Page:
Does Where You Get Your PhD Matter for Your Postdoc Prospects?
The following Q&A is adapted from the webinar, Neuroscience Training Programs without Borders.
Are all PhDs considered the same regardless of the country in which the degree was obtained? Does getting a PhD in a foreign country hinder a person’s opportunities for postdoctoral training in any way?
Laura Colgin: If you have a strong dissertation and strong publications, it doesn’t matter from what country you received your PhD. It is important that you choose a lab that’s right for you and where you can do excellent research that interests you. Certainly when I’m hiring postdocs — in fact all three of my postdocs are international — I look at their publications, not the university where they did their PhD.
Subhasree Basu: Usually everyone is treated the same. It’s really your CV or resume, the kind of experience you have, and the position that is in question. I think in general, everyone is treated the same. It’s not that if you’re from one country versus another that makes a difference, at least not in the United States, in my understanding.
Some mentors look for lab experience and if you have experience with animals. Especially for postdoctoral candidates, PIs seem to look for such experiences when you’re applying for postdoctoral positions. Publications make a difference, and also if you’re doing an excellent dissertation or good research.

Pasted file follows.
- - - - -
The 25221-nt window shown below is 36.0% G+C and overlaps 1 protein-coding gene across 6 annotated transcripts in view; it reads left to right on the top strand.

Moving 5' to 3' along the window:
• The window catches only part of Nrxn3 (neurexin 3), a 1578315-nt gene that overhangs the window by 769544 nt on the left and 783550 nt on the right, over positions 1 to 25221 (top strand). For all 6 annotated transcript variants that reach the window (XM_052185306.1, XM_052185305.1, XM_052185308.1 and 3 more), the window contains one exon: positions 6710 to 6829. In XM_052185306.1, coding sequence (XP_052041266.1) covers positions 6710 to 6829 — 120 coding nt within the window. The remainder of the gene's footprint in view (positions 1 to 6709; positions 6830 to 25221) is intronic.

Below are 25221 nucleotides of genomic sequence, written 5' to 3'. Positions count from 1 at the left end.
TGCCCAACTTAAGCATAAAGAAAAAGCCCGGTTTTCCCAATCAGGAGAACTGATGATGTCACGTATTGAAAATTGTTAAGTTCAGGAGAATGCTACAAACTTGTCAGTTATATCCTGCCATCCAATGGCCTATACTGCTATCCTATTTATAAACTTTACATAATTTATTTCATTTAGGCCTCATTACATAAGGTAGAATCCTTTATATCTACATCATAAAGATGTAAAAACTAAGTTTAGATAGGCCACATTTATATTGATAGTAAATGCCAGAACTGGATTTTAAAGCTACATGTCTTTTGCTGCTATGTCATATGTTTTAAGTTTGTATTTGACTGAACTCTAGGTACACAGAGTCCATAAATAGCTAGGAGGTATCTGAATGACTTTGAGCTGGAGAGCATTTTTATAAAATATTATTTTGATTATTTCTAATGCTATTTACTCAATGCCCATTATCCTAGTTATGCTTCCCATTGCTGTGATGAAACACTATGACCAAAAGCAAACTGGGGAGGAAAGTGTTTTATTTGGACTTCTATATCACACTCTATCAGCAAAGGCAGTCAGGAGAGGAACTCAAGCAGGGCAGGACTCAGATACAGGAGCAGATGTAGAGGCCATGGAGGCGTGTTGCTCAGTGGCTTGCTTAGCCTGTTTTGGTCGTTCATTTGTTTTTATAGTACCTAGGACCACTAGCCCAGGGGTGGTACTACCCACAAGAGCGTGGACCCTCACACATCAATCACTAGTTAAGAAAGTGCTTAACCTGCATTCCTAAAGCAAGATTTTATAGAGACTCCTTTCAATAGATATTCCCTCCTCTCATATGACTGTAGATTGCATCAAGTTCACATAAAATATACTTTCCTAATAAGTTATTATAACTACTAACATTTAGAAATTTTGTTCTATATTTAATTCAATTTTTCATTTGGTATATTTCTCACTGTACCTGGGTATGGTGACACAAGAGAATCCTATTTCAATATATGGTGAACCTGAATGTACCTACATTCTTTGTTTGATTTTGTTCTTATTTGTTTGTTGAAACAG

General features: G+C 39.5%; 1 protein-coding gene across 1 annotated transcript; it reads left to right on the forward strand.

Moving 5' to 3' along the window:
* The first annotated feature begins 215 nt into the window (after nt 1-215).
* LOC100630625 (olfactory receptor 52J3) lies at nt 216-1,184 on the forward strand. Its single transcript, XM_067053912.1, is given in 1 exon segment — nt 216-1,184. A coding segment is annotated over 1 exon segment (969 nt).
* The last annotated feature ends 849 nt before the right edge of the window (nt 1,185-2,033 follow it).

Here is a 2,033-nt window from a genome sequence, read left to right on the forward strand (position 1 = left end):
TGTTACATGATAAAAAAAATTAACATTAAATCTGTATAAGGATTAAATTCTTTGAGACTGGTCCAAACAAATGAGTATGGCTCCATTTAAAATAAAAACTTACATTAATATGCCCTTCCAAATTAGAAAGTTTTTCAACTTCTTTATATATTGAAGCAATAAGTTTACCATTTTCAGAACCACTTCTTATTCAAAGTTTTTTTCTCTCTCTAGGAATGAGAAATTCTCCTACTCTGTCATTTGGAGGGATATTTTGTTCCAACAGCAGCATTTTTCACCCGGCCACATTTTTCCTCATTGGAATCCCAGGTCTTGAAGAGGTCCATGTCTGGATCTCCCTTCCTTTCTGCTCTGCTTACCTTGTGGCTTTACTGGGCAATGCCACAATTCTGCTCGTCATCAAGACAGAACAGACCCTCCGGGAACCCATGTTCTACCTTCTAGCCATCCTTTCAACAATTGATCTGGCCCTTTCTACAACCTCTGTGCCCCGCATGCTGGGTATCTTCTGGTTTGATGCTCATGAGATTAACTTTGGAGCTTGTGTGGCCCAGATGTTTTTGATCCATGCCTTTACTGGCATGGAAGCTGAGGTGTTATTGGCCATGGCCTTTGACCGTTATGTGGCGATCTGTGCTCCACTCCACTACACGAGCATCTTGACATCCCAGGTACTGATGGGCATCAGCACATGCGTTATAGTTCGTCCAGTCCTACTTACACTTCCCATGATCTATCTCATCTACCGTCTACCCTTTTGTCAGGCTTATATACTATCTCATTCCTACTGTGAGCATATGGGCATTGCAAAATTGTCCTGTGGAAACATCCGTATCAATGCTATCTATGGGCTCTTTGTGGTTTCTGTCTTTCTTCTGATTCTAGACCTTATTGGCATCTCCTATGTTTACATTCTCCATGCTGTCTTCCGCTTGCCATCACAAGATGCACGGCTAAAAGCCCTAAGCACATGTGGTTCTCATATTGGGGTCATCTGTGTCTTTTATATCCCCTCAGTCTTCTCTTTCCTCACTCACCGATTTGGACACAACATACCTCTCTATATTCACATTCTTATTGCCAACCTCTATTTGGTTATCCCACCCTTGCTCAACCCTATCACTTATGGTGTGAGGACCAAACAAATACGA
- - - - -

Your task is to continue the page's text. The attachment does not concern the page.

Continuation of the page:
Tim O’Leary: I agree that the bottom line is really “are you qualified?” and “what’s your track record?” That said, I don’t agree that all PhDs are recognized equally. My mentor has spoken on this, and she’ll say, for example — and this is just a fact — graduate programs in the United States are longer, and it’s likely that you’ll have more publications coming out of graduate programs in the United States. In the United Kingdom, they’re shorter, and it’s not uncommon for people to come out of them with only one publication, or even just the beginnings of a publication when they’re applying for a postdoc.
Now, many people recognize this, and they take it into account when looking at candidates. However, this comes down to the attitude of the potential mentor, not a universal judgment of what a PhD is like from one country versus another. This is actually quite a subtle issue, and it’s maybe not something you can do anything about — but it’s something to think about.
Serge Charpak: There is a difference. If I speak of postdocs, then I don’t speak of my graduate program but my lab. I look at the candidates’ publications, in case I can potentially reach out to the team leader with whom the PhD has done the work to know what’s going on.
It’s also based on the discussion at scientific meetings. This is absolutely crucial for me. PhD students must find the right person when they go to international meetings. They discuss their international exchange and tour for months. That’s why we push the students to go internationally, to interact with everybody. This is important.
I can say it is difficult for us to judge students that apply to the PhD program when they apply from some countries because sometimes it’s not easy to understand their level. The full interview is absolutely crucial for us. Otherwise, we have only a written piece of paper.
Make sure to watch the full webinar, Neuroscience Training Programs Without Borders and read, Tips for Planning Your Postdoc Abroad.